By Karen Ann Hopkins
Released: June 26th, 2012
Genre: Young Adult
Genre: Young Adult
I’ve been a huge fan of Amish fiction from the time I was in high school – in fact, one of my first serious drafts of a novel idea was based off an Amish backstory. Oddly enough, my fascination with the Young Adult genre happened later, when I was just reaching my twenties – right around the time that Hunger Games became so popular. So after spending my entire high school career trying to read more adult titles like Wuthering Heights, The Maltese Falcon and The Secret Life of Bees, I dove back in to middle grade and young adult books with zealous fascination.
So, last year when I found out that Temptation by Karen Ann Hopkins was a combination of my two favorite genres, I just had to get my hands on it. Not only that, but I was even able to get my copy of the second book in the series, Belonging, signed when she came to my hometown on a book tour! So now, a full year later, I’ve finally gotten around to writing the review.
Temptation is set on the backdrop of Ohio, where Rose Cameron and her father and two brothers just recently moved from Cincinnati. Rose’s father, David Cameron, is an ER surgeon who recently accepted a position at the local hospital. To the children’s’ dismay, their new home is located in the middle of nowhere – which also happens to be Amish country. In fact, the first day they arrive their new neighbors, Amos Miller and one of his sons Noah, arrive to welcome them. Noah is certainly a sight for sore eyes, even in his Amish garb and straw hat, and Rose is immediately intrigued by him.
The rest of the first installment deals with the Camerons accustoming themselves to their new surroundings and learning to interact with their Amish neighbors. Rose and her family get invited to several Amish gatherings, such as a traditional church service and family dinners. There are certainly aspects of the Old Order lifestyle that she can’t understand or even /want/ to understand. Why do all the women wear those unseemly dresses? Why do the women serve the meals /and/ get to eat last? Why aren’t women allowed to have their own voice?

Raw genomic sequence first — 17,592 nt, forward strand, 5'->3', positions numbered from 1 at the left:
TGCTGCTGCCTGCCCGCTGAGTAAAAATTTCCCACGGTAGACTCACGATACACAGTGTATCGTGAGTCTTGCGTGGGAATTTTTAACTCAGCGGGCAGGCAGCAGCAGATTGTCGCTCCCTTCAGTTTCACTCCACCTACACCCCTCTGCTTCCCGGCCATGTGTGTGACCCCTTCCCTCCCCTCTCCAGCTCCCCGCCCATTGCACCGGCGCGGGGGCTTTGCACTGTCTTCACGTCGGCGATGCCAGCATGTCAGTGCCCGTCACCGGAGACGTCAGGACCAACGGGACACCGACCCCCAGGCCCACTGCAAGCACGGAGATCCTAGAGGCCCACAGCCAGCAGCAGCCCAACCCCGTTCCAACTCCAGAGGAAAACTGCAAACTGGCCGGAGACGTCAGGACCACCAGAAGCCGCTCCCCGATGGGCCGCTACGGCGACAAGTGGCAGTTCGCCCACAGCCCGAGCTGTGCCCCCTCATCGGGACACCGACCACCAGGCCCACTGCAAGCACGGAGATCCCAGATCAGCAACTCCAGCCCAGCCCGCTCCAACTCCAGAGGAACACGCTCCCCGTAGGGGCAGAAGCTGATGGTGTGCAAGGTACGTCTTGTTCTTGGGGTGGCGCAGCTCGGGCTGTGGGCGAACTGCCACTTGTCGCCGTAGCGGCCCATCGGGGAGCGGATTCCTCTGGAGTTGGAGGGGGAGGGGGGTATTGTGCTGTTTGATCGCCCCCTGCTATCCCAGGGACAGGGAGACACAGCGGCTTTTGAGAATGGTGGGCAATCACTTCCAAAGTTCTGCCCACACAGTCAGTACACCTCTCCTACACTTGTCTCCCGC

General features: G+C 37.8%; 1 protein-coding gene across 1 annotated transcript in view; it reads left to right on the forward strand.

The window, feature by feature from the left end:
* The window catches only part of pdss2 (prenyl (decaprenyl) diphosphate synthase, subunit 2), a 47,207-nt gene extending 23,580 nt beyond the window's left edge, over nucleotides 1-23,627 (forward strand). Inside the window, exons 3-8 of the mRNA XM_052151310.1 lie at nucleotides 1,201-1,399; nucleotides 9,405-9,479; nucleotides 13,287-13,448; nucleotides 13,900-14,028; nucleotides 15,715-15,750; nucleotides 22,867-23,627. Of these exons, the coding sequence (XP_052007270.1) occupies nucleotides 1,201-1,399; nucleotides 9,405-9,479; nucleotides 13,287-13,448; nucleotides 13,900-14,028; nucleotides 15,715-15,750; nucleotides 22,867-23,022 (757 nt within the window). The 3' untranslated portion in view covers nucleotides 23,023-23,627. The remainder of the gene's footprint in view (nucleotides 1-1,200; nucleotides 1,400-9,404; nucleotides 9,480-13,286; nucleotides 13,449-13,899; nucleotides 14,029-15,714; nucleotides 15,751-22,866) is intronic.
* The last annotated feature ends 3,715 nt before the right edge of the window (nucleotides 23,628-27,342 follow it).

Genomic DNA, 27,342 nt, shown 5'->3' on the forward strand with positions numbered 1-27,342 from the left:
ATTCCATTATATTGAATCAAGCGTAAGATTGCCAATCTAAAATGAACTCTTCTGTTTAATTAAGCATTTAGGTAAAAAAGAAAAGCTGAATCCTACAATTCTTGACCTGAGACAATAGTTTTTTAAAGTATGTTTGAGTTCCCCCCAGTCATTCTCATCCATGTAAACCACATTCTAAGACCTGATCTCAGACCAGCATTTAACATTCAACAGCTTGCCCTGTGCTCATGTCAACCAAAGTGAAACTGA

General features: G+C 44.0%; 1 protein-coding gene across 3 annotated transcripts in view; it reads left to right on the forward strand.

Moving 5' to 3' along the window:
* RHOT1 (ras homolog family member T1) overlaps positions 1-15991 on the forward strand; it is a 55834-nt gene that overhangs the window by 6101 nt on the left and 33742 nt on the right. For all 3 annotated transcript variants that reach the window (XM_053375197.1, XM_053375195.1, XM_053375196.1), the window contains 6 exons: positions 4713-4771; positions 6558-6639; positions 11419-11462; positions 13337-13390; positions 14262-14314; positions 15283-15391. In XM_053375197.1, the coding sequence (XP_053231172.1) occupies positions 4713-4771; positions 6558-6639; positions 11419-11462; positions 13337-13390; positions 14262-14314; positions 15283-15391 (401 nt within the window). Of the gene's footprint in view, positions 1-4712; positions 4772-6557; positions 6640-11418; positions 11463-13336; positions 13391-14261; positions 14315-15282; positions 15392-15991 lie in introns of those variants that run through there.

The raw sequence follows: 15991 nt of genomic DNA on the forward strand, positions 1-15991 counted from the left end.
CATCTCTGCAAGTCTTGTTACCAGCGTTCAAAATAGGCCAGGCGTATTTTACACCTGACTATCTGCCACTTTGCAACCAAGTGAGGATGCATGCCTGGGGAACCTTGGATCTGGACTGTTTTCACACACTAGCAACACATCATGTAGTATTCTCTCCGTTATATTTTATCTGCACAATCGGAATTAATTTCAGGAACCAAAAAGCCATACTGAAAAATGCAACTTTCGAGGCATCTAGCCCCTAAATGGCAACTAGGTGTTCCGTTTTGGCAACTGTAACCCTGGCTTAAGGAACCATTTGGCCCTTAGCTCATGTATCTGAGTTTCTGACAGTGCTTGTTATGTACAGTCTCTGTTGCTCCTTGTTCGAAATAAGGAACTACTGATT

In between the culture shock, Rose also had a budding relationship with Noah. Though they can’t be seen spending time with each other out in the open – it would break too many rules – they share short moments with each other while out riding their horses. As the summer progresses, they grow so in love that they decide they want to be together – whatever the cost. Between that, Rose’s father inviting a new woman into their lives, and an unfortunately accident at the climax, this book has what every hopeless romantic wants in a good read!
One of the best things this book has going for it, in my personal opinion, is the Amish themed angle. Amish fiction books that aren’t geared toward Christian women are few and far between. (Not that that’s a bad thing – I read Beverly Lewis and Cindy Woodsmall all the time!) But this was one of the few books to combine this literary niche with something that could connect to a broader audience. Many people have a vague concept of the Amish – primitive people who choose to live in an even more primitive way. But that’s certainly not the case. The Amish are a resourceful, patient, dedicated and highly religious people. They chose to live in the world but not as a part of it and for that, they have my deepest respect. (You can tell what I did my term papers in in college, can’t you? Haha!) The fact that Hopkins combined this intriguing lifestyle with the young adult genres brings it not only a new and refreshing twist, but it brings to the table culture that teenagers and young adults alike might not have ever experienced before.
I guess not everyone can be as fortunate as Karen Ann and I to live close to Amish settlements.
From what I’ve read and researched, many of the facts and traditions concerning the Amish aspects in the novel were pretty spot-on. Many Amish sects vary from one another. How things are done in one settlement might differ from others – so a little variance is expected – but Hopkins did a great job of sticking true to the Amish customs in the book. Kudos to you, Karen Ann!
The only qualm I had with the book was that the romance between Rose and Noah seemed to come on a little too fast. I’m not a big fan of “insta-love,” as that happens far too often in young adult novels, but that’s something that could certainly be left up to interpretation. Some might see what I saw as “insta-love” and just see it as mere attraction, which can certainly be instant. But that’s neither here nor there. The fact still remains that his is a great romance, with just enough action and drama to leave you wanting more. I have books two and three sitting on my shelf and I just can’t wait to read them!